Life has been super busy since I got back from LA NMO Patient day. For one thing, we had a rather unexpected move. I had 3 weeks to purge and pack up our home which was no mean feat with a fractured rib. I am forever grateful to our son and my husband’s coworkers-big burly men who work in construction who came and helped with all the heavy lifting. We are mostly unpacked and settled in our new home and loving it. We now live on a greenbelt which is really pretty and quiet-it’s like living in a park. The neighbours are friendly and welcoming and just about everyone here has at least one dog, so Indy, our black Lab is right at home. I joined an MS/NMO adaptive paddling group, so twice a month, my husband and I go out dragon boating on Burrard Inlet which is five minutes from home. (I am the token NMOer.) I am taking things slowly, since my rib is still healing. So far it’s been fun getting out on the water and seeing the wild life. The first night we went out, we saw 25 sea lions on a log boom. They were just hanging out. Then these little heads popped up- there were half a dozen babies the size of well-fed house cats! It was really cool to see them up close in the wild like that. I got a dry bag for my iphone so next time we see them I can get photos. On Friday night while we were standing on the dock, I saw an eagle fly over us with a fish in its talons.
Last Sunday my son and I went to experience the Sea to Sky Gondola. I have been dying to go. The tram ride up is about 12 minutes and the view was amazing. We did some hiking up top. I took my DSLR with me and my son and I kept passing it back and forth. We enjoy doing photography together. There are two glaciers you can see from the summit that are just spectacular. I love that in an hour I can be in the mountains. Being in the mountains is my happy place-it’s the place I feel most alive.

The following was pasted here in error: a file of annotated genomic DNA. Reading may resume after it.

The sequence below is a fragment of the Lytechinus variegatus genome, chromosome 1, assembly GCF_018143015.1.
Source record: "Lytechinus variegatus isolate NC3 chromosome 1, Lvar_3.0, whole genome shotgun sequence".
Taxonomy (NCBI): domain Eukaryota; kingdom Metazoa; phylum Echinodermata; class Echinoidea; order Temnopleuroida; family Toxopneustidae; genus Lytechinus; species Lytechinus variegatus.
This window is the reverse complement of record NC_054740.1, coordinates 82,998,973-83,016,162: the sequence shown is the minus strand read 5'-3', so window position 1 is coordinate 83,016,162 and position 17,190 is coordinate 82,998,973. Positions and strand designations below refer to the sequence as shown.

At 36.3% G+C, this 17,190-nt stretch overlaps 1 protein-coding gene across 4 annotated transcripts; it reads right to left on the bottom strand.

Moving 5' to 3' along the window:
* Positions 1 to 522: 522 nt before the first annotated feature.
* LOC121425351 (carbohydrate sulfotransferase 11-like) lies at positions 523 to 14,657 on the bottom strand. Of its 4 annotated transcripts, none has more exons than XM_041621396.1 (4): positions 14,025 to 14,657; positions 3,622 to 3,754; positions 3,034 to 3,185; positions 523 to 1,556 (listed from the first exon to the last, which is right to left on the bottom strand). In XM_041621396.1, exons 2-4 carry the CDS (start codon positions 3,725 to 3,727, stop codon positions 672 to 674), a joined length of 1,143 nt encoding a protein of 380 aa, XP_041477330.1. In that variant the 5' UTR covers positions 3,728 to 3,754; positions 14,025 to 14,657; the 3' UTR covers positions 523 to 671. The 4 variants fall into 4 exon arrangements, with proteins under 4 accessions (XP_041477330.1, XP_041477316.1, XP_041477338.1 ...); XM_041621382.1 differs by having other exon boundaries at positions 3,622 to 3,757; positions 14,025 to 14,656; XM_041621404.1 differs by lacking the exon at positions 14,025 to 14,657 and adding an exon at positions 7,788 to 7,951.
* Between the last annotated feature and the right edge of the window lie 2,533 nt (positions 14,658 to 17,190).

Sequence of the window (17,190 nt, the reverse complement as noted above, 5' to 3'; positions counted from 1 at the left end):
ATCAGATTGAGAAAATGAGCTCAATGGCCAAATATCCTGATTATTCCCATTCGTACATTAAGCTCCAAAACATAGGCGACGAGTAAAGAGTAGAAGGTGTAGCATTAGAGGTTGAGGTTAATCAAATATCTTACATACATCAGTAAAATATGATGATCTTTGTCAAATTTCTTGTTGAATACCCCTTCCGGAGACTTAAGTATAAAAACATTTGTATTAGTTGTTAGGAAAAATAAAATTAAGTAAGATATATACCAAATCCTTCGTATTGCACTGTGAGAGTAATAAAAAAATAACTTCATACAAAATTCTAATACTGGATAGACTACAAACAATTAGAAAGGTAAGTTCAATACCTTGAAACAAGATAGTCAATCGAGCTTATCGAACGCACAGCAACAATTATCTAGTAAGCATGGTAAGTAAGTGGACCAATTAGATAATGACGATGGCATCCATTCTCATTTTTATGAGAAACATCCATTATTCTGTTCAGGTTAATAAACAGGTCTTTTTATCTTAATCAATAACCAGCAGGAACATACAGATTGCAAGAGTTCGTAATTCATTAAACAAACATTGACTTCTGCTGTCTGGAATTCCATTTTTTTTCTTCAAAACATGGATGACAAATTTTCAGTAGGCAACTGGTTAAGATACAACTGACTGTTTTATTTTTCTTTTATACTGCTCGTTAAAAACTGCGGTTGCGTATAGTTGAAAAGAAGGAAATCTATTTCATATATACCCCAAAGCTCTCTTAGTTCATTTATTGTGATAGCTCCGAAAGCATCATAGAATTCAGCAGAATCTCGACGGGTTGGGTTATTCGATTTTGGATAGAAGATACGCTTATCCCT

Wednesday night, was the annual UBC Interprofessional Health Mentors Symposium. This is the program where I work with future health care providers for 16 months, teaching them about patient-centred care. On Symposium night, they have the opportunity to share their learning with the other groups. This year my students created a Jeopardy game and we gave out NMO branded prizes and chocolate. Our board was super busy and we made sure everyone who visited us went away with NMO flyers. It was a great opportunity to connect and help raise awareness. I think part of our popularity is the fact that rare=interesting.
On Thursday, the MS Society BC-Yukon Division held an MS/NMO art show that I submitted work to. It was really wonderful to see all the amazing talent we have in our division. The reception was lovely and the turnout was really great. At one point, I was standing by my art so a friend could take a photo and these two women came up to take a look. I heard one of them comment on the “longitudinal lesion” she saw which was a picture of one of my actual MRIs that was included in my art piece. So I said to her “Yes and that’s actually an NMO lesion, not an MS lesion.” They both got very excited about that because as it turns out, they were researchers from UBC’s clinic. I was really impressed that MS/NMO scientists had shown up to the art show! Rounding out the week, this past Sunday, I did a phone interview about NMO for the MS Society’s Lower Mainland Chapter newsletter. It should be coming out in the next issue. I talked about living with NMO, the NMO 5 km Walk, Run, Roll that is coming up in June, Patient Day in LA, the Guthy-Jackson Foundation and NMO Diaries. I really don’t know how long the article will be, but I gave Dorit, who is writing the article lots of food for thought. So…I am hoping May is a little bit less hectic. I had TWELVE medical appointments on top of everything else this month and I need a break. I have some art projects in progress and I actually need to have time at home to work on them. (Go figure!)